Felagund

Steel Bearing Hand – Slay in Hell Review

Steel Bearing Hand – Slay in Hell Review

“It was the band’s logo that did it. Skulking around the promo bin like a slightly more disheveled Grima Wormtongue, I noticed this monstrosity right away. Take a closer look and you’ll see everything that makes metal metal: “Steel” written out with trve 80s flair (the ‘S’ is actually a steel bearing hand, guys!) nestled atop a more grotesque “Bearing Hand”, contorted, razor-sharp and deadly, book-ended by the ubiquitous devil horns. It’s the perfect statement for a self-proclaimed death/thrash group eager to meld genres and melt faces. Coupled with intricate, black-and-white cover art that calls to mind the barbaric and fiercely fun LIK, I was eager to see what this Texas foursome with only one other full-length under their bullet-studded belt was all about.” Steel hands and slay rides.

Dipygus – Bushmeat Review

Dipygus – Bushmeat Review

“A strong concept can get you far. Even a challenging listen can be improved by a powerful concept that resonates. Enter the evocatively titled Bushmeat, the sophomore effort from Dipygus, an outfit hailing from Santa Cruz, California who produce a particularly gamey hybrid of death metal and grindcore. This hideous quartet are eager to infuse Bushmeat with their own vile take on 1970s exploitation jungle horror. With one banned album under their belts and a penchant for irredeemable jungle horror, does Dipygus‘ aim to get by on concept alone, or do they have the chops to pull off a carnal marriage between theme and execution?” Jungle rot.

Coexistence – Collateral Dimension Review

Coexistence – Collateral Dimension Review

“Technical death metal can be a fickle mistress. She can lure you away with promises of sublime virtuosity, only to bombard you with a cacophony of disjoined solos. She can entice you with the siren song of a bold sci-fi concept album, only to present you with a sub-standard Spawn of Possession clone. Despite this, there’s a lot of great tech death out there, but you have to be willing to separate the 8-string wheat from the 7-string chaff. So where does Coexistence fit in with their debut album Collateral Dimension?” All tech, no peace.

Miasmal Sabbath – Ominous Radiance Review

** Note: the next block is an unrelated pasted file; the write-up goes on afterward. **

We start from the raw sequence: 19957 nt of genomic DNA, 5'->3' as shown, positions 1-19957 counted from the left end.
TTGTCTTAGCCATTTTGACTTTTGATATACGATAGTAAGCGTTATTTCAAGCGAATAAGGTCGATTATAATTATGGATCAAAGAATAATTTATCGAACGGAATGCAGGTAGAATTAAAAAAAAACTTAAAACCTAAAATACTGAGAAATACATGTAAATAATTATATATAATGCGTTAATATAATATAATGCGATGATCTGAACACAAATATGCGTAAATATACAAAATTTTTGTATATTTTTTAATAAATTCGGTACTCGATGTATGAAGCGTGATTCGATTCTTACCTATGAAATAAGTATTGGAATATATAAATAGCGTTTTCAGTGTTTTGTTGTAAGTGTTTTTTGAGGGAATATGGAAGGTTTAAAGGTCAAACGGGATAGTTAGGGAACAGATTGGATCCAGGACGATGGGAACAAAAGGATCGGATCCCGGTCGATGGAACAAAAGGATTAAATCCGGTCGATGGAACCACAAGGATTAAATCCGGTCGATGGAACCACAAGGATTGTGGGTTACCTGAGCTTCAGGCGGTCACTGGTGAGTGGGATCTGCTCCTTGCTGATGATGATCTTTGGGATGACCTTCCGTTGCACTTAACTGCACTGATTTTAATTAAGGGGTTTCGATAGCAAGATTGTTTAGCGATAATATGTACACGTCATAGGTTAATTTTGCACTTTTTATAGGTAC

Miasmal Sabbath – Ominous Radiance Review

“Ah, long songs. They’re bitterly divisive and can (like most things in this genre) evoke strong emotions. Perhaps it’s because there are so many forms they can take. There’s early prog metal in the vein of Rush‘s 2112, using shorter songs that make up an extended, conceptual track. There’s the Firelink approach, melding explosive passages with slower interludes, resulting in longer tracks that sustain interest through variety. There’s also the road taken by bands like Sleep, crafting dense, slower jams that create atmosphere while pummeling you with riff after smoky riff. So which road does death metal power trio Miasmal Sabbath take on their debut full-length Ominous Radiance?” Come, come, endure the Sabbath.

Hark From The Tomb – Let Them Die Review

Hark From The Tomb – Let Them Die Review

“Unlike most other genres, metal has made hating humanity a part of its quirky charm. Black metal in particular has turned the distaste for all things carbon-based into a truly terrifying art form. It’s no surprise then that Hark From the Tomb, an anonymous Swedish duo who play a prehistoric form of old school black metal, was formed solely to express their shared disgust for their fellow bipedal lifeforms.” Hark, the hateful angels sing.

Dark Rites – The Dark Hymns Review

Dark Rites – The Dark Hymns Review

“I’m what you’d call an ardent defender of the death metal faith. But amidst my desire for music heavier than a neutron star, I’m also a sucker for melody – a firm believer in the power of a solid hook and even a mighty chorus or two. Enter The Dark Hymns, the third album from Dark Rites, a self-described “unrelenting” melodic death metal band “with an old school vibe.” With members hailing from the U.S. and U.K., my interest was piqued.” Dark as rite.